Virtual Event

On Account of Race (1965)

Voting Matters: Gender, Citizenship, and the Long 19th Amendment

The passage of the Voting Rights Act (VRA) in 1965 marked one culmination of a long civil rights movement that began in the wake of the American Civil War and gathered steam in the early 20th century, long before the Montgomery bus boycotts and the emergent leadership of Martin Luther King Jr. inaugurated the best-known phase of the movement. Designed to restore the intention of the 15th Amendment, the VRA invalidated poll taxes, literacy tests, and other prerequisites and practices that had been used to disfranchise African American women and men in the states of the former Confederacy. The same year, the Hart-Celler Act, otherwise known as the Immigration and Nationality Act (INA), ended the racially discriminatory “national origins formula” that had governed United States immigration policy since the 1920s. Significant milestones in struggles for equal citizenship under the law, the VRA and INA also seeded further controversies over race, gender, and national belonging.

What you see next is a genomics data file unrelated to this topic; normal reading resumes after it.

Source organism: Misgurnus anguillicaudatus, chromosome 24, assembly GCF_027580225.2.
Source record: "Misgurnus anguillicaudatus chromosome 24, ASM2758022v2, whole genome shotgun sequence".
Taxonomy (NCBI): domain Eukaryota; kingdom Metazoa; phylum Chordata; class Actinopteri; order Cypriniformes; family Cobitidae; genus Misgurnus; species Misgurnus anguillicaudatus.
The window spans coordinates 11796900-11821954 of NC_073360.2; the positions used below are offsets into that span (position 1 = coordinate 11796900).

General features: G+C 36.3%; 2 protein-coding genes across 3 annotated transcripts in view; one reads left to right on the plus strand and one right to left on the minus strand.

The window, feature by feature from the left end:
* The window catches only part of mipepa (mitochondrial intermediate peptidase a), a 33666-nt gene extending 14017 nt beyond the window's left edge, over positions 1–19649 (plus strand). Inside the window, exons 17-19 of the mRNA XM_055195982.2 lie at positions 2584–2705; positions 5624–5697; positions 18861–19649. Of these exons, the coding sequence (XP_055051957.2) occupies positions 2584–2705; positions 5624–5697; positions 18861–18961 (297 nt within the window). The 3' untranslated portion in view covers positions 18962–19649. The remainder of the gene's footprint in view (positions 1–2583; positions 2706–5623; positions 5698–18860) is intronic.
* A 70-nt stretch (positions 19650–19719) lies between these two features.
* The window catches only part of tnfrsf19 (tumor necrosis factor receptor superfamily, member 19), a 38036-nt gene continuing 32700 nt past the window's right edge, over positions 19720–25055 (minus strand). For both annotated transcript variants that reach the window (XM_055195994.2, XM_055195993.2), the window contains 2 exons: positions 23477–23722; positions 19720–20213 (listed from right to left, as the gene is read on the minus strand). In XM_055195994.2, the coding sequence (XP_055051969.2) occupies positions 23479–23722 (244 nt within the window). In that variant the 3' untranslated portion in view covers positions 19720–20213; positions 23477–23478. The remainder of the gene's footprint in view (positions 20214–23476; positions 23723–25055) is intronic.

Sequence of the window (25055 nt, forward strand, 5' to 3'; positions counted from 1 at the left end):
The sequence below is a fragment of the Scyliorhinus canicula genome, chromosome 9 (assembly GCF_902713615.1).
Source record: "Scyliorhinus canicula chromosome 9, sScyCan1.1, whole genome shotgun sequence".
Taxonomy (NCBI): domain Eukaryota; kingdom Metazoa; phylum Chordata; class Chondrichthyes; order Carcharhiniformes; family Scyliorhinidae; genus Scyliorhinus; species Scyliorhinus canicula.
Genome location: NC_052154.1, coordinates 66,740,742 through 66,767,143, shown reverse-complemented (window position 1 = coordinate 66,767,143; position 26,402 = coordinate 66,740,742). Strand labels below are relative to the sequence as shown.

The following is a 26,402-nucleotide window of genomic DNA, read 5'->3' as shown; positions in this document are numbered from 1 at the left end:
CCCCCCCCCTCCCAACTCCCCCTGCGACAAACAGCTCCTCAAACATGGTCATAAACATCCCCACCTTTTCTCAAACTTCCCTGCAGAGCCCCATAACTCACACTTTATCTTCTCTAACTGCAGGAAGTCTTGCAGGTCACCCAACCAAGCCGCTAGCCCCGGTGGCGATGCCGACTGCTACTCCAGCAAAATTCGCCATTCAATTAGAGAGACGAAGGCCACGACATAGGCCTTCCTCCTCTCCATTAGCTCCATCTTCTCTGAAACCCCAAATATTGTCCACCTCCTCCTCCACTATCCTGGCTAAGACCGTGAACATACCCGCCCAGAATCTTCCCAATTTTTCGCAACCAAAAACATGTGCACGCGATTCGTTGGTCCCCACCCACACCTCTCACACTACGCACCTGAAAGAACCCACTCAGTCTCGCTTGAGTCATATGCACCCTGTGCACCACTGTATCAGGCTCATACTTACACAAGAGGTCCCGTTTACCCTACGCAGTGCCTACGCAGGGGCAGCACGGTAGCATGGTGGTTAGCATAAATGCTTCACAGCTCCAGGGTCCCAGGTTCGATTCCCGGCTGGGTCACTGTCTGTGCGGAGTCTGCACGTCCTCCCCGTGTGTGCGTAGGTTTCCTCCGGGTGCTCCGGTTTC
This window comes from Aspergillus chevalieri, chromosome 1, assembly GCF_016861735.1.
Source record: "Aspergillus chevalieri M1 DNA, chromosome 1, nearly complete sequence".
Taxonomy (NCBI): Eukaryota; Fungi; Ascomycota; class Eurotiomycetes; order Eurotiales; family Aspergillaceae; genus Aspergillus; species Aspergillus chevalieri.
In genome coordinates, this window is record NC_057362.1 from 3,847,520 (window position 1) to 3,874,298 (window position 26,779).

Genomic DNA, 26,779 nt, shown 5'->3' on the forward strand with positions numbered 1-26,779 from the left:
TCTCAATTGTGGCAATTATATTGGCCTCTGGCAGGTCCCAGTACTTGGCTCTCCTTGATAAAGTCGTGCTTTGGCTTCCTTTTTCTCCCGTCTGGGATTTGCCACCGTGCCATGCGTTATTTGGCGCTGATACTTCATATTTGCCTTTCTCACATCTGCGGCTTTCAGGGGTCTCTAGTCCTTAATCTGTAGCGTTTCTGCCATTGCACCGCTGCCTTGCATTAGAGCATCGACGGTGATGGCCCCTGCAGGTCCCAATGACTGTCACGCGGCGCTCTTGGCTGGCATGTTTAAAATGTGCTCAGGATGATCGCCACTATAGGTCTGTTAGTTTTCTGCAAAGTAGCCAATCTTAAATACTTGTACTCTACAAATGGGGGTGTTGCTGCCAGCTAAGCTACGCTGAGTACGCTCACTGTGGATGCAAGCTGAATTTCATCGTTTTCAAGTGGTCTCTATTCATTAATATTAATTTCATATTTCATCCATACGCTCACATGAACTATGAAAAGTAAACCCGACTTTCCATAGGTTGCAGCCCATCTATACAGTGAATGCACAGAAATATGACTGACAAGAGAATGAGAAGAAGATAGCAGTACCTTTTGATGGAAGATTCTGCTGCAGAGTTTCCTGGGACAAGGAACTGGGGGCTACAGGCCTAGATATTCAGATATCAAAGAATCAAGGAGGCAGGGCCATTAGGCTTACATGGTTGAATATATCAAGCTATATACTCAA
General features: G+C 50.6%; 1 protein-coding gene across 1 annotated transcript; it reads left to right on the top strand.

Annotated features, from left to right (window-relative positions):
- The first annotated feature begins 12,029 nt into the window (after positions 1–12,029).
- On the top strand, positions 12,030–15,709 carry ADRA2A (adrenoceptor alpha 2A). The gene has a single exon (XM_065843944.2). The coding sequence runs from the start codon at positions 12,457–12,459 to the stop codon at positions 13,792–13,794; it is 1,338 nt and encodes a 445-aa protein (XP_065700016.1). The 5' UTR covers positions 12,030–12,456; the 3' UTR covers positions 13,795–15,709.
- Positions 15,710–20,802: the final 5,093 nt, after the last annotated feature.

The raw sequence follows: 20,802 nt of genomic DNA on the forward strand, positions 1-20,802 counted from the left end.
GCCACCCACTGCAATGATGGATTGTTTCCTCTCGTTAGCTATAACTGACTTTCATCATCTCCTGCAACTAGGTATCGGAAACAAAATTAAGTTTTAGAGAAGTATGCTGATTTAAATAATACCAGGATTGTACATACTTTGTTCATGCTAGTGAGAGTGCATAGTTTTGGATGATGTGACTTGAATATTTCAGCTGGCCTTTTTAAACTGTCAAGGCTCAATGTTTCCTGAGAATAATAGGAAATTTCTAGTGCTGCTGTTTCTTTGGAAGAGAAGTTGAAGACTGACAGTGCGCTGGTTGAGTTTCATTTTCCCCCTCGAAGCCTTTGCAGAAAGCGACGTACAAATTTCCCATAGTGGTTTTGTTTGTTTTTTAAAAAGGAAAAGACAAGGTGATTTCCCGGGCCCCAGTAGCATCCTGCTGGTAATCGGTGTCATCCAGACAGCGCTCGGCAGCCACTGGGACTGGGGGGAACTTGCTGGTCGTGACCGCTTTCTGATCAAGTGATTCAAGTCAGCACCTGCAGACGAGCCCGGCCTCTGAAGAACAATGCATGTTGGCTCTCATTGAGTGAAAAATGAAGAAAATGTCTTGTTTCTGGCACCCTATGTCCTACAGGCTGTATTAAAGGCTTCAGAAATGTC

This roundtable conversation, featuring scholars who have pioneered innovative approaches to the past, present, and future of political empowerment, looks at the relationships among the Reconstruction Amendments, the 19th Amendment, the VRA, and the INA.


Photo by Nina SubinPhoto by Nina SubinJane Kamensky, Jonathan Trumbull Professor of American History in the Faculty of Arts and Sciences and Pforzheimer Foundation Director of the Schlesinger Library on the History of Women in America at the Radcliffe Institute for Advanced Study, Harvard University 



Framing Note 

Photo by Tony RinaldoPhoto by Tony RinaldoLiette Gidlow RI ’20, associate professor of history, Wayne State University






Courtesy of Natalia MolinaCourtesy of Natalia MolinaNatalia Molina, professor of American studies and ethnicity, University of Southern California





Courtesy of Myrna PerezCourtesy of Myrna PerezMyrna Pérez, director, Voting Rights & Elections Program, Brennan Center for Justice





Courtesy of Nicholas StephanopoulosCourtesy of Nicholas StephanopoulosNicholas Stephanopoulos, professor of law, Harvard Law School






Photo by Kris SnibbePhoto by Kris SnibbeModerated by Tomiko Brown-Nagin RI ’17, dean of the Radcliffe Institute for Advanced Study, Daniel P.S. Paul Professor of Constitutional Law at Harvard Law School, professor of history in the Faculty of Arts and Sciences, and chair of the Presidential Committee on Harvard and the Legacy of Slavery, Harvard University


Audience Q and A will follow the discussion.

We plan to post the recording on our website one week after the event.

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